Fossil Creek Software

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About the author

-JPEG image of the author,
                              (~16K)- John Bartholow's career as a software developer has followed an unusual path. He graduated from Vanderbilt University with a degree in computer science. After a brief stint teaching that subject at the University of Denver, he obtained a master's degree in wildlife biology and natural resource management at Colorado State University (CSU). As a Colorado Cooperative Wildlife Research Unit graduate student working under Dr. Jack Gross, he helped verify and validate the mainframe ONEPOP model by testing it for bison, elk, and longhorn cattle on the Fort Niobrara National Wildlife Refuge in Nebraska.

Upon graduation from CSU, John began work for the U.S. Fish and Wildlife Service as a biologist, applying the first generation of geographic information systems to nationwide wildlife planning. Projects ranged from timber management in Alaska, to coal and oil shale development in the Rocky Mountain west, to winter navigation in the Great Lakes, to watershed development in the southeast. John then was employed by the U.S. Geological Survey where he worked as an ecologist and physical and biological modeler, and was briefly a faculty affiliate at CSU.

John occasionally puts in a bit of time at his longstanding hobby, Fossil Creek Software. During the time that personal computers were beginning to make headway into our lives, John took some time off his regular job and started Fossil Creek Software. POP-II was the first product off the assembly line, implemented in 1984 for a Tektronix desktop computer and followed rapidly with versions for the DOS/PC and then Apple computers. Initially, western state wildlife agencies were the only customers, but as use grew and word spread, modeling with POP-II radiated east, followed by use in universities and other settings.

Modeling remained integral to John's profession. He has worked not only on big game population modeling, but also in salmonid population and production models. He is adept at modeling physical systems, too. He has studied smokestack plume behavior, watershed mitigation for low head hydropower development, stream temperature and reservoir water quality modeling, and linking water quantity, water quality, and fish production models.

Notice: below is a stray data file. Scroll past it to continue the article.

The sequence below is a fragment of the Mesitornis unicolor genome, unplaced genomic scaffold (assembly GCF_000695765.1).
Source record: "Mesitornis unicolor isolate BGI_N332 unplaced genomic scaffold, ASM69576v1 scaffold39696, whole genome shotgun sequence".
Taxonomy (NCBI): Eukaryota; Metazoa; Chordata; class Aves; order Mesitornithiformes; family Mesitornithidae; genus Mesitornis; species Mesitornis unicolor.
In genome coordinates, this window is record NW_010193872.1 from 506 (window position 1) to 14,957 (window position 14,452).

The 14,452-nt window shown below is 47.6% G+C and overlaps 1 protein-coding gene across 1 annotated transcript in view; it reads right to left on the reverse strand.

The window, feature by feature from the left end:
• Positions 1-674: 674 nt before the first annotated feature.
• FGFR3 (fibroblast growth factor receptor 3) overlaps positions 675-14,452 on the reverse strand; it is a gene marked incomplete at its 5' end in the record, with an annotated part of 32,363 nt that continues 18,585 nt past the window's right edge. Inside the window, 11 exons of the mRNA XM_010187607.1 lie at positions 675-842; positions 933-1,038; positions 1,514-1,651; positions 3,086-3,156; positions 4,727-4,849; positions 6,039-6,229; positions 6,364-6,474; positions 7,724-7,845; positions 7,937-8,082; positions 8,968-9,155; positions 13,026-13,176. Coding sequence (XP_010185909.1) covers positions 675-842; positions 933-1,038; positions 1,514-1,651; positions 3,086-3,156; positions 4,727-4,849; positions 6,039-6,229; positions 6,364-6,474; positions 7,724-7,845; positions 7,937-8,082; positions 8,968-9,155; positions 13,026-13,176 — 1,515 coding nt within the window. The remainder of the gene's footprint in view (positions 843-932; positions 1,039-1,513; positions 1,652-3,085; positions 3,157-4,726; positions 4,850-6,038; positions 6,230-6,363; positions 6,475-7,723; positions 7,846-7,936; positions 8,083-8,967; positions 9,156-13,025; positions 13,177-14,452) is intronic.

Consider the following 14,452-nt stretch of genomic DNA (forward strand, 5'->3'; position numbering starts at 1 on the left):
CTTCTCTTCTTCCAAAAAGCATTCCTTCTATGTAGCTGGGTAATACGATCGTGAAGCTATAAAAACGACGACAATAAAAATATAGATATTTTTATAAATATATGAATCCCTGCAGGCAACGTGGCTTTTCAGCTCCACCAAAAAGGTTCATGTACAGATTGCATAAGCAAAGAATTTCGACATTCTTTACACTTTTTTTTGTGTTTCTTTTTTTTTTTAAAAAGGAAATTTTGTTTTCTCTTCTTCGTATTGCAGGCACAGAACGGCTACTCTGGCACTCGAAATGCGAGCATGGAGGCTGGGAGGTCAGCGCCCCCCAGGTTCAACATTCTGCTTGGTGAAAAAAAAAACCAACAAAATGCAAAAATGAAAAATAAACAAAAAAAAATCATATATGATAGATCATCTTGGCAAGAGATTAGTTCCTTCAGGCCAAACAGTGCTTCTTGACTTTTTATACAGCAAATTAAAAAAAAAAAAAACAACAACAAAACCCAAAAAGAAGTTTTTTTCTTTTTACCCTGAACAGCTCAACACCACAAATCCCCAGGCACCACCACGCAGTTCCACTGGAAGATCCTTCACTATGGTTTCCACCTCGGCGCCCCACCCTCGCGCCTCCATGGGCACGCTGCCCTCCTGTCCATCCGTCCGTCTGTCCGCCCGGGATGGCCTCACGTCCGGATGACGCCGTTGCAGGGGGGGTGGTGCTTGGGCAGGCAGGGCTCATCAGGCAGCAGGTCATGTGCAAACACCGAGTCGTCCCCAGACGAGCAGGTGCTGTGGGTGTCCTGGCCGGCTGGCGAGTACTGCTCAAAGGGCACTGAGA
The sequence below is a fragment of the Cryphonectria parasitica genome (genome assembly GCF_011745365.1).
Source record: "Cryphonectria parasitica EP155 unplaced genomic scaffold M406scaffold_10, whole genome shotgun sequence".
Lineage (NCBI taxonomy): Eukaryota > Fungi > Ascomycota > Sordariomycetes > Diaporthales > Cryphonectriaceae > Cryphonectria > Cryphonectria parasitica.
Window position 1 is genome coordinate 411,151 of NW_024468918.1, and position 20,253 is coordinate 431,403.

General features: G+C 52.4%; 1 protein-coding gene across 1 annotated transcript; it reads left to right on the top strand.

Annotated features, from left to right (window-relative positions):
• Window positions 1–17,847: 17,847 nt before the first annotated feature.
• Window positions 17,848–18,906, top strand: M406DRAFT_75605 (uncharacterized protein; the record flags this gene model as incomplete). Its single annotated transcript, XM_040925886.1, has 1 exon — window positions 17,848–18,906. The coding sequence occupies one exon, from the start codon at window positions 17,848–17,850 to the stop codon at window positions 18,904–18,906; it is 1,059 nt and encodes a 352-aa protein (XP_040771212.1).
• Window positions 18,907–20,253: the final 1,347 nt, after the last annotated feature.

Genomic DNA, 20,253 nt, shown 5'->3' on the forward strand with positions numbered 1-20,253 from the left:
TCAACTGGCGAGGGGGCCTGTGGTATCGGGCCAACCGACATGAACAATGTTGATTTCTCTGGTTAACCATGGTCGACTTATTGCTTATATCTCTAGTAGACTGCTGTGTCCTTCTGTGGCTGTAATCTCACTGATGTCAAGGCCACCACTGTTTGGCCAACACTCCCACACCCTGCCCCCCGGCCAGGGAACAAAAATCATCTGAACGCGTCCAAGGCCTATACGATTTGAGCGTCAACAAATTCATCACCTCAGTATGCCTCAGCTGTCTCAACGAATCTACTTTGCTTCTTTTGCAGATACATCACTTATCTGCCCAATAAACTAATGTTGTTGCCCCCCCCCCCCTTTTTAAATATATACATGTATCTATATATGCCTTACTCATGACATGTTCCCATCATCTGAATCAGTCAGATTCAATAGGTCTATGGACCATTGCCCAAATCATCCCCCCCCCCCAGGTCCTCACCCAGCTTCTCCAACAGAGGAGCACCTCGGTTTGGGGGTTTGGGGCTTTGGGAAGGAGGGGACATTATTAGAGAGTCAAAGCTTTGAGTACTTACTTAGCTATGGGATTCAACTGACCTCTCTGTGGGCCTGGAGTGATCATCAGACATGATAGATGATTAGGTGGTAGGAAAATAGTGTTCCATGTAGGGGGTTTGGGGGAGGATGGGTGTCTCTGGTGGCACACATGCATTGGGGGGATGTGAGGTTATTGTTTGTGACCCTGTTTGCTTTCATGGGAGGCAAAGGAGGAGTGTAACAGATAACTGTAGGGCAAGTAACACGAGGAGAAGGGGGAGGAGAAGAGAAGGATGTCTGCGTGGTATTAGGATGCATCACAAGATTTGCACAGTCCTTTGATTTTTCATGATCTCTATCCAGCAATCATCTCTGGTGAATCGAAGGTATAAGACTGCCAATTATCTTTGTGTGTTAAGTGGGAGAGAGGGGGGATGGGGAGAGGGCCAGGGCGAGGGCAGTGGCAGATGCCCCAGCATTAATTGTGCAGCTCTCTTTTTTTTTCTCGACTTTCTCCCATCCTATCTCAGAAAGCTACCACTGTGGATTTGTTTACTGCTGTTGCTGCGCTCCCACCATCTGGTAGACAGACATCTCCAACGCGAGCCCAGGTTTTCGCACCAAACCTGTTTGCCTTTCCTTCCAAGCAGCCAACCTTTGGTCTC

John is fluent in a variety of computer languages and data analysis techniques, but readily admits to being challenged by Windows programming. He has been a peer reviewer for several refereed journals, including Rivers, New Zealand J. of Marine and Freshwater Research, Journal of Range Management, and the North American Journal of Fisheries Management.

Now retired, John thoroughly enjoys landscape photography, and in his spare time, he is a board member of Save The Poudre: Poudre Waterkeeper and is on the City of Fort Collins Natural Resources Advisory Board.  He has been chair of the Larimer County Environmental Advisory Board, past vice president of the City of Fort Collins Water Board and was on the board of the Big Thompson Watershed Forum.  He is a sustaining member of both the Nature Conservancy and Population Action International.  Travel is big on John's list, being lucky enough to visit Argentina, Austria, Bolivia, Brazil, Canada, Chile, Columbia, Czech Republic, Ecuador, England, France, Germany, Italy, Jamaica, Mexico, New Zealand, Peru, Scotland, Switzerland, and the US Virgin Islands. He has also been fortunate enough to visit all 50 of our United States.

Vitae                               Publications  
What a different place our world would be if we valued the common as much as the rare.  ~ John Bartholow